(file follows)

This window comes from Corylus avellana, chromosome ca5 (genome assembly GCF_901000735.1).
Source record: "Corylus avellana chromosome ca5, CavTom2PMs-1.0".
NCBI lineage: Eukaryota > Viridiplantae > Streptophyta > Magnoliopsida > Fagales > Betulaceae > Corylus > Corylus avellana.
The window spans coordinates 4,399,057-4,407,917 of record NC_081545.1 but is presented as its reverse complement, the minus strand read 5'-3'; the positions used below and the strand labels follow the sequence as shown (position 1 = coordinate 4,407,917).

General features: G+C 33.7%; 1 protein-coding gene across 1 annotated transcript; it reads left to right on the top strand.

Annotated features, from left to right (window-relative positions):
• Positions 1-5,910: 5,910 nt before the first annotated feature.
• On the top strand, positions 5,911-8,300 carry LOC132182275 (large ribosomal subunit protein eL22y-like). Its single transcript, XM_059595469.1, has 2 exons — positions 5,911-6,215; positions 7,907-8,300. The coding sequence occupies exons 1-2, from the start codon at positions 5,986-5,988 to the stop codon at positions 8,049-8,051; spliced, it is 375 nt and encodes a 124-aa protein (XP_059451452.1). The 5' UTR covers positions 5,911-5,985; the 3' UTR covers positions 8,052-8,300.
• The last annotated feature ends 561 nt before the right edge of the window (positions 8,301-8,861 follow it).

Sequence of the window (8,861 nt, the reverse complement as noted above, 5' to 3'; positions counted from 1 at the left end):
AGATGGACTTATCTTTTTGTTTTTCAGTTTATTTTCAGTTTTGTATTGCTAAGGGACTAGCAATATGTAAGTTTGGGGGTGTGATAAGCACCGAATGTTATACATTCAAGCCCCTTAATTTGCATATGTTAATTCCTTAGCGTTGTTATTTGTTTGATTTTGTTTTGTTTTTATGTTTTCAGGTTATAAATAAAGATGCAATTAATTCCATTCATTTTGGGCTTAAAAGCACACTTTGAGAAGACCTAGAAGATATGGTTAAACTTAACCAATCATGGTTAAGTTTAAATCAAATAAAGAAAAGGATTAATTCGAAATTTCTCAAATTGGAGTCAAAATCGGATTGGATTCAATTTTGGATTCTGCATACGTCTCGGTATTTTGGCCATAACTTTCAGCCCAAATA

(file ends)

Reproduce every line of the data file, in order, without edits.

This window comes from Corylus avellana, chromosome ca5 (genome assembly GCF_901000735.1).
Source record: "Corylus avellana chromosome ca5, CavTom2PMs-1.0".
NCBI lineage: Eukaryota > Viridiplantae > Streptophyta > Magnoliopsida > Fagales > Betulaceae > Corylus > Corylus avellana.
The window spans coordinates 4,399,057-4,407,917 of record NC_081545.1 but is presented as its reverse complement, the minus strand read 5'-3'; the positions used below and the strand labels follow the sequence as shown (position 1 = coordinate 4,407,917).

General features: G+C 33.7%; 1 protein-coding gene across 1 annotated transcript; it reads left to right on the top strand.

Annotated features, from left to right (window-relative positions):
• Positions 1-5,910: 5,910 nt before the first annotated feature.
• On the top strand, positions 5,911-8,300 carry LOC132182275 (large ribosomal subunit protein eL22y-like). Its single transcript, XM_059595469.1, has 2 exons — positions 5,911-6,215; positions 7,907-8,300. The coding sequence occupies exons 1-2, from the start codon at positions 5,986-5,988 to the stop codon at positions 8,049-8,051; spliced, it is 375 nt and encodes a 124-aa protein (XP_059451452.1). The 5' UTR covers positions 5,911-5,985; the 3' UTR covers positions 8,052-8,300.
• The last annotated feature ends 561 nt before the right edge of the window (positions 8,301-8,861 follow it).

Sequence of the window (8,861 nt, the reverse complement as noted above, 5' to 3'; positions counted from 1 at the left end):
AGATGGACTTATCTTTTTGTTTTTCAGTTTATTTTCAGTTTTGTATTGCTAAGGGACTAGCAATATGTAAGTTTGGGGGTGTGATAAGCACCGAATGTTATACATTCAAGCCCCTTAATTTGCATATGTTAATTCCTTAGCGTTGTTATTTGTTTGATTTTGTTTTGTTTTTATGTTTTCAGGTTATAAATAAAGATGCAATTAATTCCATTCATTTTGGGCTTAAAAGCACACTTTGAGAAGACCTAGAAGATATGGTTAAACTTAACCAATCATGGTTAAGTTTAAATCAAATAAAGAAAAGGATTAATTCGAAATTTCTCAAATTGGAGTCAAAATCGGATTGGATTCAATTTTGGATTCTGCATACGTCTCGGTATTTTGGCCATAACTTTCAGCCCAAATA